As the winter nights draw in, it’s really important for both you and your dog to be safe and seen on the roads. We recommend walking your dog in the day but if that isn’t possible there are lots of ways you can stay safe.
Does your dog feel the cold? Find out about winter coats and keeping paws safe.
All this wet and cold weather can mean that your cat would prefer to stay inside as much as possible. If you’re worried your cat isn’t as active as usual, try encouraging them to play with some cat-friendly toys. It will help keep them in shape over winter and it’s a great way for you to bond with them, too. Read more about the toys we recommend to keep cats active.
Does your cat like to go outside all year? Make sure they have a warm, dry place to shelter while they’re outside. You could also fit a cat flap so they can go out when they fancy and come back in if they get too cold. If you’re worried about other cats getting into your home, choose a microchip cat flap which will only open for your cat.
Keeping small pets warm
As the temperatures drop, it’s really important to make sure all pets stay warm and cosy:
- If your pets (like rabbits, guinea pigs and ferrets) normally live outdoors, think about bringing them indoors or into a sheltered area.
- Make sure other small pets, like hamsters or mice, are kept away from any cold drafts.
- All small pets should have extra bedding and ferrets will love piles of fleecy blankets to snuggle in. Read more about keeping small pets warm and cosy over the colder months.
- Healthy chickens should cope well with most weather but there are still lots of things you can do to make their hen house warm and comfortable in the cold.
- Check your indoor fish tank regularly over the winter months to make sure the temperature doesn’t get too low. Don’t let your outdoor pond freeze over – float a large ball on the surface so if the pond does ice over you can remove it and your fish will have a handy air hole to keep their water topped up with oxygen.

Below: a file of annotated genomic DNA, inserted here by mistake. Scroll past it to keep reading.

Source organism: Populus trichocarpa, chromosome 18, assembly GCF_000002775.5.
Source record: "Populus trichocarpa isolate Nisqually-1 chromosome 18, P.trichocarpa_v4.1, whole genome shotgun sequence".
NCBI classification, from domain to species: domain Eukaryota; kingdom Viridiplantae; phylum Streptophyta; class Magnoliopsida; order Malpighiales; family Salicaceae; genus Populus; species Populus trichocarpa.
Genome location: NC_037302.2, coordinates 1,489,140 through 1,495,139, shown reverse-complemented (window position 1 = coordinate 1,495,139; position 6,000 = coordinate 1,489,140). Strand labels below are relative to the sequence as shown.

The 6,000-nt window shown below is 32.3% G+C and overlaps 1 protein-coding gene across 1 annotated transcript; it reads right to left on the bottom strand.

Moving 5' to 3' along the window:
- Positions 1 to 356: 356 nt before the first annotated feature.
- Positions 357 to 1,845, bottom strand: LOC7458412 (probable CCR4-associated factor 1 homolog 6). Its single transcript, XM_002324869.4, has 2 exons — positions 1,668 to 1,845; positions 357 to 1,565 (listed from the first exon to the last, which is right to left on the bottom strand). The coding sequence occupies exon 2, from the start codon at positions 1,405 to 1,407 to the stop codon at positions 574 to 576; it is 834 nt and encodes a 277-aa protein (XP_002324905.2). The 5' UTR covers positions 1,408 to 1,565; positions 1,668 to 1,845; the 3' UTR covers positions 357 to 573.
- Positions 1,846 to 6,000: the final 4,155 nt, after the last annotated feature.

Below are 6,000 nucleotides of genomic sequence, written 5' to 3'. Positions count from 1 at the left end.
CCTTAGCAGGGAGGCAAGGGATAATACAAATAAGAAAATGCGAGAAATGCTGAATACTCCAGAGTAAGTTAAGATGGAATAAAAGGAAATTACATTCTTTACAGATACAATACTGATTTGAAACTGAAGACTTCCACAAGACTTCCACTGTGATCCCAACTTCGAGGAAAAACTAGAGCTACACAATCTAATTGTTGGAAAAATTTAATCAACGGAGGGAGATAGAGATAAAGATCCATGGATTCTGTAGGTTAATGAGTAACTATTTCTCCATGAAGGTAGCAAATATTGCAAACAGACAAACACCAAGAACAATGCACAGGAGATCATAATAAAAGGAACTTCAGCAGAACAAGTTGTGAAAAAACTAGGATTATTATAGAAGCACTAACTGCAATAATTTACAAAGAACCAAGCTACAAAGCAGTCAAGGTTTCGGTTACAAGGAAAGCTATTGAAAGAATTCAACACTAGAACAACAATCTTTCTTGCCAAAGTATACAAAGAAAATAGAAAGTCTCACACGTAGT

Storms and floods
Winter weather can cause havoc, especially if we’re caught up in a big storm or flood. It’s a good idea for all pet owners to be prepared for bad weather, so you can keep your pets safe during storms or floods.
Hypothermia: what can you do if your pet gets too cold?
Hypothermia is a really serious condition that your pets can get if they get too cold. Luckily there are lots of things you can do to stop your pet from getting it.
There are lots of hidden hazards round our homes, gardens and streets that could harm curious paws. Here’s some things to watch out for in winter:
- Antifreeze and de-icer. These are often used to stop cars icing up in winter but they are very toxic for pets. Cats are most at risk from antifreeze because they like the sweet taste it has. Keep antifreeze out of the reach of pets and mop up any spills.
- Salt and grit. The salt and grit we use on roads in winter can irritate pet’s paws. It can also be toxic if they lick their paws clean. If you use salt around your home, choose a pet-safe product. Wash your pet’s paws if they come into contact with salt and grit.
- Cars. Cats often shelter under cars in cold and wet weather. Always check your car for visitors who may have climbed up inside the engine, before you get in.
- Poisonous plants. Festive favourites like holly, ivy and poinsettia are all toxic to pets if they eat them. Keep them out of your pet’s reach or use artificial plants to decorate your home.
- Festive food. Lots of our winter treats – raisins, chocolate, alcohol – are toxic to pets. It’s tempting to give your pet a festive treat but stick to ones meant for pets (and make sure they don’t overeat!)